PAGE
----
More than 3.5-million years ago, this section of southern Idaho was on a floodplain of a giant lake. Lush grasslands and forests attracted camels, llamas, mastodons, zebra-like horses, and a variety of birds. Their fossils were not discovered until 1928, on the steep bluffs on the west bank of the Snake River, now Lower Salmon Falls Reservoir.
Museum, film, Snake River Overlook, Oregon Trail Overlook
Numerous mammal fossils from the Pliocene Epoch are on display at the National Park Service visitor center, located on the main drag in the small town of Hagerman, Idaho. Scenic overlooks of the Snake River and Oregon Trail are located further south, but there is no public access to the fossil beds.
The 3-mile long Emigrant Trail parallels the Oregon National Historic Trail, which has wagon ruts accessible from both the Snake River Overlook and Oregon Trail Overlook (where there is also a half-mile interpretive trail).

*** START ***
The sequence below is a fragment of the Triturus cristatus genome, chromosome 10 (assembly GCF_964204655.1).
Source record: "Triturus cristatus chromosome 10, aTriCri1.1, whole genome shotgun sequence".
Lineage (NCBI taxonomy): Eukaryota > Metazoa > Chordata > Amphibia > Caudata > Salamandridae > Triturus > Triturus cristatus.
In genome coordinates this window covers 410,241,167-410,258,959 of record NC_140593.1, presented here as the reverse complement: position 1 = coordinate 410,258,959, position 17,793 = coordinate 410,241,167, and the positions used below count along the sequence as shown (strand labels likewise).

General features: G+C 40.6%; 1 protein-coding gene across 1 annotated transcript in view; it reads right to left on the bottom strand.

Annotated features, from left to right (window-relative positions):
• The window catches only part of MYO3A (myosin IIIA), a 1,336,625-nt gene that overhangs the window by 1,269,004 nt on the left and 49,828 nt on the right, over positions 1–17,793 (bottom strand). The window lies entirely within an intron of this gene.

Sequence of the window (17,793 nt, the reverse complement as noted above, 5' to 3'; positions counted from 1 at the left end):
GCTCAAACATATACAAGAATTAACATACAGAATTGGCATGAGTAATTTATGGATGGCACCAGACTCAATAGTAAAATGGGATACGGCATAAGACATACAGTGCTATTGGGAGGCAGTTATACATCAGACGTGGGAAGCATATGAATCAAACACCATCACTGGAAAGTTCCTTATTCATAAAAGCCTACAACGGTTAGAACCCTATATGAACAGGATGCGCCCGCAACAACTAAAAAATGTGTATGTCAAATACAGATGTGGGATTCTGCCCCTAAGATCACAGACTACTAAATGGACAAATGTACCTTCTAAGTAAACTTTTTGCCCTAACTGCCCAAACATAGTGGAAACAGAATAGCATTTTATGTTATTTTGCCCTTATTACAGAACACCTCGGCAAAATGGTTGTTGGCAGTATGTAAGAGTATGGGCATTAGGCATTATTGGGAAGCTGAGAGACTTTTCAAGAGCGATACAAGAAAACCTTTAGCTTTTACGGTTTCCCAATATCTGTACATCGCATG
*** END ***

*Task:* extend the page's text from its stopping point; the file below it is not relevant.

Interstate 84 passes directly over Malad Gorge State Park, north of Hagerman, Idaho. Take the freeway exit and walk to the canyon rim to see the beautiful waterfall you missed from the bridge.
None for Hagerman Fossil Beds National Monument, but there is a day-use fee at Malad Gorge State Park.
The main access roads are paved. There is a one-lane bridge crossing the Snake River off Highway 30 that was closed during our visit so we took the Gridley Island Bridge instead.
There are places to camp along many sections of the Snake River, but not within the National Monument.
Explore More – How many complete skeletons of zebra-like horses were discovered within Hagerman Fossil Beds?